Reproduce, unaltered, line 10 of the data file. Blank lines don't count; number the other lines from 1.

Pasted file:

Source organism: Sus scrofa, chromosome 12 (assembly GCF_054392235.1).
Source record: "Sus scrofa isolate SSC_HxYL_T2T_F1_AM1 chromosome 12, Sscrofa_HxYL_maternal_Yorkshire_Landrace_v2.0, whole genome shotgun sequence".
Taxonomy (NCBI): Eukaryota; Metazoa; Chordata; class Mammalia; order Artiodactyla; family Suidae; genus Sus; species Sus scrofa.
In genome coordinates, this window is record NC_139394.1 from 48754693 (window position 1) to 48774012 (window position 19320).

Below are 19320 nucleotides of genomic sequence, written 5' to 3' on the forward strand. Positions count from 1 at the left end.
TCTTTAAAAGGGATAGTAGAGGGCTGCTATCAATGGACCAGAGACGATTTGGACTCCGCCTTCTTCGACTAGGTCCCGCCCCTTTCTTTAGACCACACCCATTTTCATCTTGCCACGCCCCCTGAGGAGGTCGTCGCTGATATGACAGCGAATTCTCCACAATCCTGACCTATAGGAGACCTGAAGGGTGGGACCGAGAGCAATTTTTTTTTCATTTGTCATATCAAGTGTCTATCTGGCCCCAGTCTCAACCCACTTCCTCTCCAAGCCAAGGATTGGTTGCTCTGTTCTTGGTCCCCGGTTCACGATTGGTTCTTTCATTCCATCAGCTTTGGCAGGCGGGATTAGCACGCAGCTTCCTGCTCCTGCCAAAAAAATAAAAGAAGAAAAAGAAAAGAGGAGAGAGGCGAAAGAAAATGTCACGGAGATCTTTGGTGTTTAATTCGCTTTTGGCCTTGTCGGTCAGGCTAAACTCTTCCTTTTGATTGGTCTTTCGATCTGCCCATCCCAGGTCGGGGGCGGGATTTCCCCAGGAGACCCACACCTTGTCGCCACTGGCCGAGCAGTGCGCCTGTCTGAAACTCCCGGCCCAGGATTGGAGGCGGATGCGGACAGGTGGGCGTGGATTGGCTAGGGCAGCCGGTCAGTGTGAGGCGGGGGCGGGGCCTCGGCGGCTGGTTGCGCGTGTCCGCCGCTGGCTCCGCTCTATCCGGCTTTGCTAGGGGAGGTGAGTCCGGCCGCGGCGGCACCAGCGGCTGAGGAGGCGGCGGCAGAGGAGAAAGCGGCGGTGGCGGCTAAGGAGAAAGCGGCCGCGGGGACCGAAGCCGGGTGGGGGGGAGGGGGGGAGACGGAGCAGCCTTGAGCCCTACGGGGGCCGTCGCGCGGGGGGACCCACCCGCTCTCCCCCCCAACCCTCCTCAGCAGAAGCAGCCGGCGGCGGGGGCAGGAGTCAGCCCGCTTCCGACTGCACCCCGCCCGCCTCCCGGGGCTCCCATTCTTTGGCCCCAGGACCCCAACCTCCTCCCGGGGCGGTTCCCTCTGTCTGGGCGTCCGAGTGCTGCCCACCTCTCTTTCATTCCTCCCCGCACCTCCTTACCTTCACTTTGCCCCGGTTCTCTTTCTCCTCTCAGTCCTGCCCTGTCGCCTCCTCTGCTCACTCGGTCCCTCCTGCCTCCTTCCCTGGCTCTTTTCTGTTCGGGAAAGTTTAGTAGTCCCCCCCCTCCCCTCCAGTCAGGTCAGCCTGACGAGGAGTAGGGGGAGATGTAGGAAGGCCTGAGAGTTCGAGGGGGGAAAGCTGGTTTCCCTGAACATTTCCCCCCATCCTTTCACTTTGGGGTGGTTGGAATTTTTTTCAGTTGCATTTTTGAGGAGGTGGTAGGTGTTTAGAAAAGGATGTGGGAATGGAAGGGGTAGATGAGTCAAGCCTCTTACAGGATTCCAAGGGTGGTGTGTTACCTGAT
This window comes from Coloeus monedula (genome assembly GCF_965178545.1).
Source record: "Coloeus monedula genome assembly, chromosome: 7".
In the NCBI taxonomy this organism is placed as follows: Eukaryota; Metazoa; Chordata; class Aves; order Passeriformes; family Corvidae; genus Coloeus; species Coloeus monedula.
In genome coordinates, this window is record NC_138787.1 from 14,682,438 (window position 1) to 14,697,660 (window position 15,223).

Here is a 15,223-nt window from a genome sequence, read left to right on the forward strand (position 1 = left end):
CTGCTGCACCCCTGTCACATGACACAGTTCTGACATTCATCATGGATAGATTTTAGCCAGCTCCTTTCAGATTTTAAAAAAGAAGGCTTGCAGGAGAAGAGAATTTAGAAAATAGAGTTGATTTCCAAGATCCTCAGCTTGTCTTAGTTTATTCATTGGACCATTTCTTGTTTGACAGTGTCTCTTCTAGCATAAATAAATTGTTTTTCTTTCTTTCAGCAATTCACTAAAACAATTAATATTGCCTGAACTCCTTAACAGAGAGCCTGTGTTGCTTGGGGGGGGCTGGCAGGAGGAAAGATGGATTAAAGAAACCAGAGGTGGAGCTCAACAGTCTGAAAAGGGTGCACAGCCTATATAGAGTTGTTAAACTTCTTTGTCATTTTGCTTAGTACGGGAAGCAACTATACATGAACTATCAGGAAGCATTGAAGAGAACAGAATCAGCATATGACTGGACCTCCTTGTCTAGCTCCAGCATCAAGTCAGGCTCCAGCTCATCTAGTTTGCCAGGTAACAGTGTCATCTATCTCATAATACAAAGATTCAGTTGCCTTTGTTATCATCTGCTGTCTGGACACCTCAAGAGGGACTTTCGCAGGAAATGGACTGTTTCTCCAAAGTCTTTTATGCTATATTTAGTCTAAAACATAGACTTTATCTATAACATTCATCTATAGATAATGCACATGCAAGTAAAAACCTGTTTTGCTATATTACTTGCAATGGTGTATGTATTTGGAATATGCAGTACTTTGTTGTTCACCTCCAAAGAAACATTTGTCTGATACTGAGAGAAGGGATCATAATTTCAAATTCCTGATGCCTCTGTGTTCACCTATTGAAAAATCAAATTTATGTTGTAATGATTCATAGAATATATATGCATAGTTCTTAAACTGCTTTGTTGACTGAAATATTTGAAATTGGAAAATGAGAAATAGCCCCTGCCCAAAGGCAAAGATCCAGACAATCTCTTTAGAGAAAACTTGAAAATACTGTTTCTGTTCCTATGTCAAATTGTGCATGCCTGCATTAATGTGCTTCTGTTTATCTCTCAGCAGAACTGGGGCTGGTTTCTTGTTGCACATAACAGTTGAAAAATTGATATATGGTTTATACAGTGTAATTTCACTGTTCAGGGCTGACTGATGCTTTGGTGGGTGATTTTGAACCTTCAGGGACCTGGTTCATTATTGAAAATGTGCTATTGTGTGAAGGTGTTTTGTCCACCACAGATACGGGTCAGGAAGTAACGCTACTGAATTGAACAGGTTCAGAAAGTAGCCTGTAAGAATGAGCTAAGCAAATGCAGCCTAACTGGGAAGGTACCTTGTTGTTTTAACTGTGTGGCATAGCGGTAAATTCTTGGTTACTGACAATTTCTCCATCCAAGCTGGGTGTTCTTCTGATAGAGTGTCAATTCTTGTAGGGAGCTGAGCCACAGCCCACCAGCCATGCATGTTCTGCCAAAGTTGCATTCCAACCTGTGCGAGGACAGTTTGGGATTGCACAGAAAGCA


In genome coordinates, this window is record NC_138787.1 from 14,682,438 (window position 1) to 14,697,660 (window position 15,223).